What does it mean in a rigorous measure theoretic sense to have the conditional probability of an event given a continuous random variable (or vector) and an event? As in, suppose $A,B$ are events and $X$ is a random variable. Then what does $\mathbb{P}(B|X,A)$ represent?

I understand given a Sigma field $\mathcal{G}$ then $\mathbb{P}(B|\mathcal{G}) = \mathbb{E}[I_B|\mathcal{G}]$ is the unique a.s. $\mathcal{G}$ measurable random variable such that for all $C \in \mathcal{G}$ then $\mathbb{E}[\mathbb{P}(B|\mathcal{G}) I_C] = \mathbb{E}[I_B I_C]$. Moreover, when $\mathcal{G} = \sigma(\textbf{Y})$ for some random vector $\textbf{Y}$ then we can write the conditional probability as a unique a.s. measurable function $f$ such that $f(\textbf{y}) = \mathbb{P}(B|\textbf{Y}=\textbf{y})$ for all $\omega \in \{\textbf{Y} = \textbf{y}\}$.

My confusion is from what $\mathbb{P}(B|X,A)$ represents. Specifically what does it mean to assume the event $A$ occurred when conditioning? Are we actually taking this as given in the conditioning somehow or is it just shorthand for writing $\mathbb{P}(B|X=x,I_A=1)$ / taking the conditional expectation of $I_B$ with repsect to $\sigma(X, I_A)$?. Moreover, if it is shorthand what does the expression $\mathbb{P}(B|X,I_A=1)$ mean?

It seems to me like you would write $\mathbb{P}(B|X,I_A) = f(X, I_A)$ and then $\mathbb{P}(B|X,I_A=1)$ is interpreted as $\mathbb{P}(B|X,I_A=1) = f(X, 1)$. This seems equivalent to having a joint distribution $(X,Y)$ and considering $(X, y)$ where $y$ is some specific value.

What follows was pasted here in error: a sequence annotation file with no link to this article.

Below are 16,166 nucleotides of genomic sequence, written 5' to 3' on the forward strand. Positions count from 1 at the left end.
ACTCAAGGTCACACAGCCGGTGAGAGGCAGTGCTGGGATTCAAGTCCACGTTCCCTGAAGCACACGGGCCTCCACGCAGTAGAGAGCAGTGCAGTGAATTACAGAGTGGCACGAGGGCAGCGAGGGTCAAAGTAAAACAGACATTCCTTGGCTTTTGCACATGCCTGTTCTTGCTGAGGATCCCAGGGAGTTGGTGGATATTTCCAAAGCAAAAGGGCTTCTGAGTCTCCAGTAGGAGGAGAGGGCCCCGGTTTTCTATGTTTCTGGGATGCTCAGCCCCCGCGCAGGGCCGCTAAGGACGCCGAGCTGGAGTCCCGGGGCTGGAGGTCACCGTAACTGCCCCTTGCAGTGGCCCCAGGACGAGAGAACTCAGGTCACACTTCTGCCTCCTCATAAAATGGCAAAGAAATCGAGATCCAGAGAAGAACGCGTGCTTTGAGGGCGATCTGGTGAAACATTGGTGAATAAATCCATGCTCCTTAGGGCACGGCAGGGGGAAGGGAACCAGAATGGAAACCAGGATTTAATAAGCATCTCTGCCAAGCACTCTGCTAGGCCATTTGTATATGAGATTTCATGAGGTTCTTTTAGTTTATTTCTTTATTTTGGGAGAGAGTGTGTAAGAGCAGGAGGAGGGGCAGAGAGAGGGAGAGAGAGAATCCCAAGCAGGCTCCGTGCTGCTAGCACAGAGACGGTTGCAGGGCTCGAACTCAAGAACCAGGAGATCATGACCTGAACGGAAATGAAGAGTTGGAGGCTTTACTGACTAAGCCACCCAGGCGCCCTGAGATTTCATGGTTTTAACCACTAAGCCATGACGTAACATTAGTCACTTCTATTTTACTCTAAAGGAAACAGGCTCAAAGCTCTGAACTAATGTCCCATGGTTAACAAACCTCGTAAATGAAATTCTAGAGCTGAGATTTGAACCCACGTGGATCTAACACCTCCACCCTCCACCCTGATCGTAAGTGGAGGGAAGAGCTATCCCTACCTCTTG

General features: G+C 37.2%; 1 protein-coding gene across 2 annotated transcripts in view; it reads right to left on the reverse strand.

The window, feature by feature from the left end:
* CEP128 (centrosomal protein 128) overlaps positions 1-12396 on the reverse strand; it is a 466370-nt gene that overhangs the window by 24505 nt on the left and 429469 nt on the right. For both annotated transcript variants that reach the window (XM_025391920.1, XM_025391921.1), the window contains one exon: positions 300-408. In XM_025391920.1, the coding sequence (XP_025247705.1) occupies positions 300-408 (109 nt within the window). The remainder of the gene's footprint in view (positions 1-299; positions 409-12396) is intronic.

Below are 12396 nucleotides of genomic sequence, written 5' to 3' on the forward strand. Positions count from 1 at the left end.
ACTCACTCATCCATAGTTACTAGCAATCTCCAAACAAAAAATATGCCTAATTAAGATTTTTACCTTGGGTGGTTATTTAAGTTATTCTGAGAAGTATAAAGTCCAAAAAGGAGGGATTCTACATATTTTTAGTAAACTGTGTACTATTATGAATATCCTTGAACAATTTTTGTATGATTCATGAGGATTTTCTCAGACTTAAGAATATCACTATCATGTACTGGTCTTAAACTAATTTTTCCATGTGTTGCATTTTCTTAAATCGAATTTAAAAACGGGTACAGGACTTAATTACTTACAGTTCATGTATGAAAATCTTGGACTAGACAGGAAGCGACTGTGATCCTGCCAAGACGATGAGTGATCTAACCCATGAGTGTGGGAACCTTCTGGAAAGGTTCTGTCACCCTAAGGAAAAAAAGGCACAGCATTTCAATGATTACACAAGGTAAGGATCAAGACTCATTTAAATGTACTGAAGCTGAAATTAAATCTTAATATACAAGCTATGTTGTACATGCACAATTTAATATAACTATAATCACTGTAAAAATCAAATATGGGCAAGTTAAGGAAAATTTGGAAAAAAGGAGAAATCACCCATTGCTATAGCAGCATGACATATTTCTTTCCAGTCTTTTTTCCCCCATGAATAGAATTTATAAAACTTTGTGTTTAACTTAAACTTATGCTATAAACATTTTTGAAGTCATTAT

To make it more concrete suppose $X,Y$ are independent random variables and let $B = \{X > Y\}$, $A = \{X>0\}$ then what is $\mathbb{P}(B|X, A)$? It is fair to say it is the random variable $f(X,1)$ where $\mathbb{P}(B|X,I_A) = f(X, I_A)$ and it is only defined for $X > 0$ and undefined for $X \leq 0$ (since you can't have both $X \leq 0$ and $A$ being true). Or is that just shorthand and you should technically only ever consider $\mathbb{P}(B|X, I_A)$ or $\mathbb{P}(B|X=x, A)$ if you are being precise.

For another example, suppose $X,Y$ are independent random variables and let $B = \{Y - t> X\}$, $A = \{Y>X\}$. Then it feels like it should always be true that $\mathbb{P}(B|X,A) = \frac{G_Y(X+t)}{G_Y(X)} $ (where $G_Y(c) = \mathbb{P}(Y \geq c)$ is the survival function of $Y$) but I don't know how to reason about this for general random variables because I'm not quite sure what the conditioning on $A$ part represents.

I have read the chapters in Durrett's and Olaf Kallenberg's textbooks on conditional expectation and conditional probability given a Sigma field but they have not been helpful with this issue. I would greatly appreciate references to any texts that explain what this notation means.

I have also read this related question: Conditional expectation given event and random variable but still wasn't sure if $\mathbb{E}[Y|X, A]$ is equivalent to $\mathbb{E}[Y|X, I_A=1]$.